The first, and possibly the most important question that a creative individual ought to ask is what do you want from a digital book?
If that answer is an adoring audience, or to be rich, or to get laid, then put this book down and become a rock star. It’s a hard road, and you’re going to have to learn to play an instrument (your voice is an instrument, by the way), but you’ve got about as much chance of achieving those goals in music as you have in digital books, and the food is better.
If you want digital to test you, to give you a means of reaching interested readers, or to create new ways to tell stories, or make beautiful things, then keep reading.
Before we go any further, we’d like to lay a few myths to rest. They’re not myths in that they’re imaginary tales of gods and monsters, rather they’re a Barthesian model of dominant ideology. They’re a third order of signification that are very rarely challenged, because culture take the denotation and connotations associated with digital and technology for granted. Because we don’t take about dominant ideologies, here goes:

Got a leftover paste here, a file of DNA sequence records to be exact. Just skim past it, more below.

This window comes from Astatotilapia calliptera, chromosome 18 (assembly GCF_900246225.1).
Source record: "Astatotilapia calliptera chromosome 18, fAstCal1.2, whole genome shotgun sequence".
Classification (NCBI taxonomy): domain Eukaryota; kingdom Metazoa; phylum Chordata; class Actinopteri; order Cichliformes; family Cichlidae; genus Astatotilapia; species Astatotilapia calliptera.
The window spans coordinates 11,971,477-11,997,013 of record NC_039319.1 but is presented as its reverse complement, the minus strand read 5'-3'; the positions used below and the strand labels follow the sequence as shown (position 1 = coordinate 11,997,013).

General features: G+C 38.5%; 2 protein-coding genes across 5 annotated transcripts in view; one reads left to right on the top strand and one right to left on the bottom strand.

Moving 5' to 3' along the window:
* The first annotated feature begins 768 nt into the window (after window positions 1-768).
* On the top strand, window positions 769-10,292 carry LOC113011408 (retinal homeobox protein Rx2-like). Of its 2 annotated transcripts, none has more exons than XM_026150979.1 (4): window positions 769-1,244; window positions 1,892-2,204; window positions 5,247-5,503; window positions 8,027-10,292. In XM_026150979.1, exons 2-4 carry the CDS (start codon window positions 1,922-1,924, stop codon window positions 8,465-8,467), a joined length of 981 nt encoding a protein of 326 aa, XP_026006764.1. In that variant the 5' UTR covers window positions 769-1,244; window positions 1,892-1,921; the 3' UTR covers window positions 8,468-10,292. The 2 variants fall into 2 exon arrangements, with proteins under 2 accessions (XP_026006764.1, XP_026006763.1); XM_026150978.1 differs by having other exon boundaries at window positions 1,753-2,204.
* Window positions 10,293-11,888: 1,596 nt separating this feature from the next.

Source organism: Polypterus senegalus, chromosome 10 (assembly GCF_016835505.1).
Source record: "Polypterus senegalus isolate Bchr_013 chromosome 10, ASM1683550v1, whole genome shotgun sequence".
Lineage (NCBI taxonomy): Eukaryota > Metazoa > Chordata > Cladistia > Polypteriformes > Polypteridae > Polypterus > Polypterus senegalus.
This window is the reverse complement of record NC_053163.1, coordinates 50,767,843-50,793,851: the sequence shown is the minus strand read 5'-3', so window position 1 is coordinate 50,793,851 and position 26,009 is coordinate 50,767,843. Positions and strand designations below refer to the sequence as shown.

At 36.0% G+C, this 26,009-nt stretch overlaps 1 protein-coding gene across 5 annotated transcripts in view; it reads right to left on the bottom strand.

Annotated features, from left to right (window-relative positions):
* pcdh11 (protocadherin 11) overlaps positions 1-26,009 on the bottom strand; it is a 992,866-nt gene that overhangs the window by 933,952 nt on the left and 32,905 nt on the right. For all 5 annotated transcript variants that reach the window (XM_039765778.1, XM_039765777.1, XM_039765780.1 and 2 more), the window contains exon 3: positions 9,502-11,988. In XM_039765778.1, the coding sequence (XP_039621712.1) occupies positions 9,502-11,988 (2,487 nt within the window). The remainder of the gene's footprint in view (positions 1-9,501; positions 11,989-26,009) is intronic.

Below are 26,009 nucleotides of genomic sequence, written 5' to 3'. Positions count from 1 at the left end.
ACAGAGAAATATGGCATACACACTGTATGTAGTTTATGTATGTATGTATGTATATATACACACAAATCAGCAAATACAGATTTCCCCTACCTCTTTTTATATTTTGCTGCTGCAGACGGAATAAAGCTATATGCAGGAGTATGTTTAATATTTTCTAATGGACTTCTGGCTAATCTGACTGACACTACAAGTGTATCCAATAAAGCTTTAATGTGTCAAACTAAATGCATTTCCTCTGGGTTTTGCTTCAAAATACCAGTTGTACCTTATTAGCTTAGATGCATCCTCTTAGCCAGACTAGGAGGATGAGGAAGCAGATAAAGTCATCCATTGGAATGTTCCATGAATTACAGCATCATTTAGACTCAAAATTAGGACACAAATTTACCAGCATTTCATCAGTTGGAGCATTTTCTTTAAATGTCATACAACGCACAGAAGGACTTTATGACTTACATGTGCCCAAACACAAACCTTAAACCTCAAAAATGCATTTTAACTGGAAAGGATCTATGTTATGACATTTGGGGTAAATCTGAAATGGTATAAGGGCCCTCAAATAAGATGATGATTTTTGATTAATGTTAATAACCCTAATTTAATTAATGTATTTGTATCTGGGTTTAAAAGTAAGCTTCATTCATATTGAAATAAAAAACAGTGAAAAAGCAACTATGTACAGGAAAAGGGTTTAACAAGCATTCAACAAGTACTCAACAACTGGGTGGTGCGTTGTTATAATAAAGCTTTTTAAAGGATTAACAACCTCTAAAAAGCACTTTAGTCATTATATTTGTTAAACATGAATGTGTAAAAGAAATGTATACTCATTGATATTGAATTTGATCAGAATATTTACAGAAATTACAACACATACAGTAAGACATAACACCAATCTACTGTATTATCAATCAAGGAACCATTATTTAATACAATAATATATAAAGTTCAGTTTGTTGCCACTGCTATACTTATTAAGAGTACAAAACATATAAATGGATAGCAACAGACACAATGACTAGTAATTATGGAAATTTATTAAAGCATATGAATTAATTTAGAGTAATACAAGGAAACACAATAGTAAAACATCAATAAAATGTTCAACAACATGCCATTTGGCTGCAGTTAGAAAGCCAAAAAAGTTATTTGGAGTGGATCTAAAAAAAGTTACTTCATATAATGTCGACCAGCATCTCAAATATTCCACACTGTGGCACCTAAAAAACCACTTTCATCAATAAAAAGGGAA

- Don’t go it alone. Isolation doesn’t really work. Be nervous, that’s fine.
- How do you find your team?. Show and make. Make and show.
- If you’re not a writer. The requirements of good work.
- Believe what you write. This is not a book.
- Neoteric. The mote.
- Escalating requirements: cyanide for projects.
- Choose your context and work better.